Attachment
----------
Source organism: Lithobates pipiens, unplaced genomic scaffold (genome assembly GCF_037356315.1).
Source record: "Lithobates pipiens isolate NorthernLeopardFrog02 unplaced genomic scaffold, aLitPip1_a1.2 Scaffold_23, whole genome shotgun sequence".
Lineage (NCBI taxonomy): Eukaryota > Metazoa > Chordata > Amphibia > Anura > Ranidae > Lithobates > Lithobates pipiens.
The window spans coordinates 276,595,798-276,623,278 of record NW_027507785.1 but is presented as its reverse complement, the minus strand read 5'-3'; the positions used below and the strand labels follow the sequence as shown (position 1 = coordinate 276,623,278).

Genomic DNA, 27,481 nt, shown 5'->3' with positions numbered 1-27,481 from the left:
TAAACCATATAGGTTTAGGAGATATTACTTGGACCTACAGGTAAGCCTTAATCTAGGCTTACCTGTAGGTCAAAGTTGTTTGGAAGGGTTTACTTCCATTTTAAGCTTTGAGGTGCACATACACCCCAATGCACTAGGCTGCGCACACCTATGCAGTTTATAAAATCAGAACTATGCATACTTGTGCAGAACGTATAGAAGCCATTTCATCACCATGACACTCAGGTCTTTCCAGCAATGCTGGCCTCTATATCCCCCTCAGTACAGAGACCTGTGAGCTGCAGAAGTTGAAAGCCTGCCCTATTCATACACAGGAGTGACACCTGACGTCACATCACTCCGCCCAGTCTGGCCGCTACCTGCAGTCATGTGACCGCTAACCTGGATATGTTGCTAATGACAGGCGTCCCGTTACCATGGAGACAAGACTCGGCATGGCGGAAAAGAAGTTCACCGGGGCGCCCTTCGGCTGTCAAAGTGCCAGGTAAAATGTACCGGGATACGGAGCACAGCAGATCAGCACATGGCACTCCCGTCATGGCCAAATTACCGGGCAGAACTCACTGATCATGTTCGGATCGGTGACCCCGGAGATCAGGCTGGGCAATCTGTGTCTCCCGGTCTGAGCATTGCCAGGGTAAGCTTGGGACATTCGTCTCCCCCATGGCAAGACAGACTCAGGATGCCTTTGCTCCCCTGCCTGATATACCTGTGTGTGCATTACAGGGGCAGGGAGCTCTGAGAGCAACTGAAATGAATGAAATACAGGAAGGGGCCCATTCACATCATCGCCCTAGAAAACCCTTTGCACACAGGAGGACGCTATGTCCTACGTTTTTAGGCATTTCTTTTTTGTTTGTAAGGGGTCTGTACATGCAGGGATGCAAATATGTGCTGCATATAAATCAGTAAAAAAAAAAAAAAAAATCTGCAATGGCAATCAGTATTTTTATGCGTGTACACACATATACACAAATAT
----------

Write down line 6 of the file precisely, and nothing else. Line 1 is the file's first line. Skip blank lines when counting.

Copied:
TAAACCATATAGGTTTAGGAGATATTACTTGGACCTACAGGTAAGCCTTAATCTAGGCTTACCTGTAGGTCAAAGTTGTTTGGAAGGGTTTACTTCCATTTTAAGCTTTGAGGTGCACATACACCCCAATGCACTAGGCTGCGCACACCTATGCAGTTTATAAAATCAGAACTATGCATACTTGTGCAGAACGTATAGAAGCCATTTCATCACCATGACACTCAGGTCTTTCCAGCAATGCTGGCCTCTATATCCCCCTCAGTACAGAGACCTGTGAGCTGCAGAAGTTGAAAGCCTGCCCTATTCATACACAGGAGTGACACCTGACGTCACATCACTCCGCCCAGTCTGGCCGCTACCTGCAGTCATGTGACCGCTAACCTGGATATGTTGCTAATGACAGGCGTCCCGTTACCATGGAGACAAGACTCGGCATGGCGGAAAAGAAGTTCACCGGGGCGCCCTTCGGCTGTCAAAGTGCCAGGTAAAATGTACCGGGATACGGAGCACAGCAGATCAGCACATGGCACTCCCGTCATGGCCAAATTACCGGGCAGAACTCACTGATCATGTTCGGATCGGTGACCCCGGAGATCAGGCTGGGCAATCTGTGTCTCCCGGTCTGAGCATTGCCAGGGTAAGCTTGGGACATTCGTCTCCCCCATGGCAAGACAGACTCAGGATGCCTTTGCTCCCCTGCCTGATATACCTGTGTGTGCATTACAGGGGCAGGGAGCTCTGAGAGCAACTGAAATGAATGAAATACAGGAAGGGGCCCATTCACATCATCGCCCTAGAAAACCCTTTGCACACAGGAGGACGCTATGTCCTACGTTTTTAGGCATTTCTTTTTTGTTTGTAAGGGGTCTGTACATGCAGGGATGCAAATATGTGCTGCATATAAATCAGTAAAAAAAAAAAAAAAAATCTGCAATGGCAATCAGTATTTTTATGCGTGTACACACATATACACAAATAT